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Who Dares Wins

Britain, 1979-1982

Dominic Sandbrook

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Penguin
01 December 2020
The fascinating story of how Margaret Thatcher, Princess Diana and the SAS changed the world The early 1980s were the most dramatic, colourful and controversial years in our modern history. Margaret Thatcher had come to power in 1979 with a daring plan to reverse Britain's decline. But as factories closed their doors, dole queues lengthened and the inner cities exploded in flames, would her harsh medicine rescue the Sick Man of Europe - or kill it off?

Evocative, surprising and gloriously entertaining, Dominic Sandbrook's new book recreates the great turning point in Britain's modern history. For some people this was an age of unparalleled opportunity, the heyday of computers and credit cards, Sloane Rangers and Spandau Ballet. But as industries collapsed, working-class communities buckled and the Labour Party tore itself apart, it was also an age of extraordinary acrimony. And when Argentine forces seized the Falklands, it seemed the final humiliation for a deeply divided country.

Here are the early 1980s in all their gaudy glory- Chariots of Fire, Joy Division, the Austin Metro and Juliet Bravo; wine bars, Cruise missiles, the battle of Goose Green and the ZX Spectrum. And towering above them all, the most controversial Prime Minister in our modern history - the Iron Lady.
By:   Dominic Sandbrook
Imprint:   Penguin
Country of Publication:   United Kingdom
Dimensions:   Height: 198mm,  Width: 129mm,  Spine: 42mm
Weight:   695g
ISBN:   9780141975283
ISBN 10:   0141975288
Pages:   976
Publication Date:   01 December 2020
Audience:   General/trade ,  College/higher education ,  Professional and scholarly ,  ELT Advanced ,  Primary
Format:   Paperback
Publisher's Status:   Active

Dominic Sandbrook is nearing completion of his great multi-volume history of postwar Britain from the mid 1950s to the late 1980s, which began with Never Had It So Good. He has written and presented a number of highly successful BBC television series, on subjects as diverse as the joys of the Volkswagen and the history of science fiction. He writes reviews and articles principally for the Daily Mail and Sunday Times.

Reviews for Who Dares Wins: Britain, 1979-1982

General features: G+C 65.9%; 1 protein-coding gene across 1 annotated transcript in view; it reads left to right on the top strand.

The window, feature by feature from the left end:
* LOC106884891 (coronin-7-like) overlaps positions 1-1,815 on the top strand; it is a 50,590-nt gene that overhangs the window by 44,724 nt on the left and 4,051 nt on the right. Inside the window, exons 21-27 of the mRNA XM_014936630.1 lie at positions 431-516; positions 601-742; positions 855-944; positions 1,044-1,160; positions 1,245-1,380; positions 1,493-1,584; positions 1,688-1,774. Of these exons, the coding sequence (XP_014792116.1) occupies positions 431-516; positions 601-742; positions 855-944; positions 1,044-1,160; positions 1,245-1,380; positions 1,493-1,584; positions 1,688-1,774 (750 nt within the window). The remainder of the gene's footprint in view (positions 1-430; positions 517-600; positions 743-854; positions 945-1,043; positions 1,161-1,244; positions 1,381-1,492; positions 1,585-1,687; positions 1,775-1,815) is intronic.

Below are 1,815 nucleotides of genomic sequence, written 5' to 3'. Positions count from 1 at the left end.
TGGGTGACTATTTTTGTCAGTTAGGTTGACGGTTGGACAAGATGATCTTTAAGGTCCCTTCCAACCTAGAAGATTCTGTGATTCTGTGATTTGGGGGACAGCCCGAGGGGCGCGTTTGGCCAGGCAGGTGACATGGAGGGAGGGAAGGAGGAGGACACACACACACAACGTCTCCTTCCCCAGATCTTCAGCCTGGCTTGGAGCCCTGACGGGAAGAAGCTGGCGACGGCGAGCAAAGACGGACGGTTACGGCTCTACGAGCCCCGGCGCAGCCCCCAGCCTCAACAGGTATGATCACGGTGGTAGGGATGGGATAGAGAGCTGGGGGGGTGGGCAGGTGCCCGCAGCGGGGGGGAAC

Terrific fun ... Sandbrook isn't like other historians ... He heads off down strange, neglected byways, teasing out unexpected connections, with the results often proving far more illuminating - and enjoyable - than conventional narratives ... I defy you not to be swept up in a narrative that's as colourful as it is dramatic. -- John Preston * Mail on Sunday * I read it in less than two days, my attention never flagging ... It is dramatic, perceptive and often extremely funny. -- John Preston * The Spectator * Relentlessly entertaining. -- Daisy Goodwin * The Sunday Times * Not only thoroughly entertaining, but crammed with as many serious insights as a shelf-full of academic studies. -- Alwyn W Turner * The Telegraph * Praise for THE GREAT BRITISH DREAM FACTORY: Delightfully good ... an exuberant and learned celebration of British culture. -- Nick Cohen * The Observer * You don't have to have grown up with the Mini Metro, Lymeswold cheese and the Sinclair Spectrum v BBC Micro to adore this brilliant history of the Eighties. It slides compellingly from socialism to Soft Cell's Tainted Love and made me want to be 10 again, bewildered by the Falklands War on TV. -- Julian Glover * London Evening Standard * A magisterial history of three momentous years ... the author succeeds triumphantly. -- Patrick Heren * The Article * Worth every penny, an enjoyable romp ... It's a great read. -- Paul Donnelley * The Daily Express * Masterful, mammoth ... rich and rewarding ... One of the book's great strengths is that although we know how the story will end we are still kept in suspense - not because of doubts over the outcome, but because Sandbrook situates the reader firmly back in those crucial years ... The result is a full and rich account of the period. -- John McTernan * Financial Times * A magnificent history ... Who Dares Wins captures the period with clairvoyant vividness. Compulsively readable, the book will be indispensable to anyone who wants to understand these pivotal years. -- John Gray * New Statesman * This is vividly panoramic history, ranging from high affairs of state to the tiniest textural details of everyday life ... His sources are joyously eclectic ... We wait impatiently for the next course of this richly satisfying historical feast. -- Francis Wheen * Literary Review * Dominic Sandbrook's great chronicle of Britain locates the big political narrative always in a wider social context than just by-election swings and Westminster roundabouts ... It all comes flooding back. -- Charles Moore * The Spectator * Brilliant ... The political manoeuvrings of 1979-82 are traced with a novelistic verve that would have done credit to House of Cards. -- Tom Holland * BBC History Magazine * Painstaking, enjoyable, even-handed ... you may feel a nice balance of piquancy and poignancy in having those years brought to life by the historian's magic wand. -- Anthony Quinn * The Observer * Superb ... Immaculately well-researched, breathtakingly broad and beautifully written. One defies anyone, even a specialist, not to learn something from it ... Sandbrook leaves the reader impatient for the next volume. -- Simon Heffer * Daily Telegraph * Magisterial ... If anyone wants to know what has been happening to Britain since the 1950s, it is difficult to imagine a more informative, or better-humoured guide ... a Thucydidean coolness, balance and wisdom that is superb. -- AN Wilson * The Times * Like its predecessors, Who Dares Wins is a rich mixture of political narrative and social reportage. It is scholarly, accessible, well written, witty and incisive. It fizzes with character and anecdote ... Superb. -- Piers Brendon * The Sunday Times *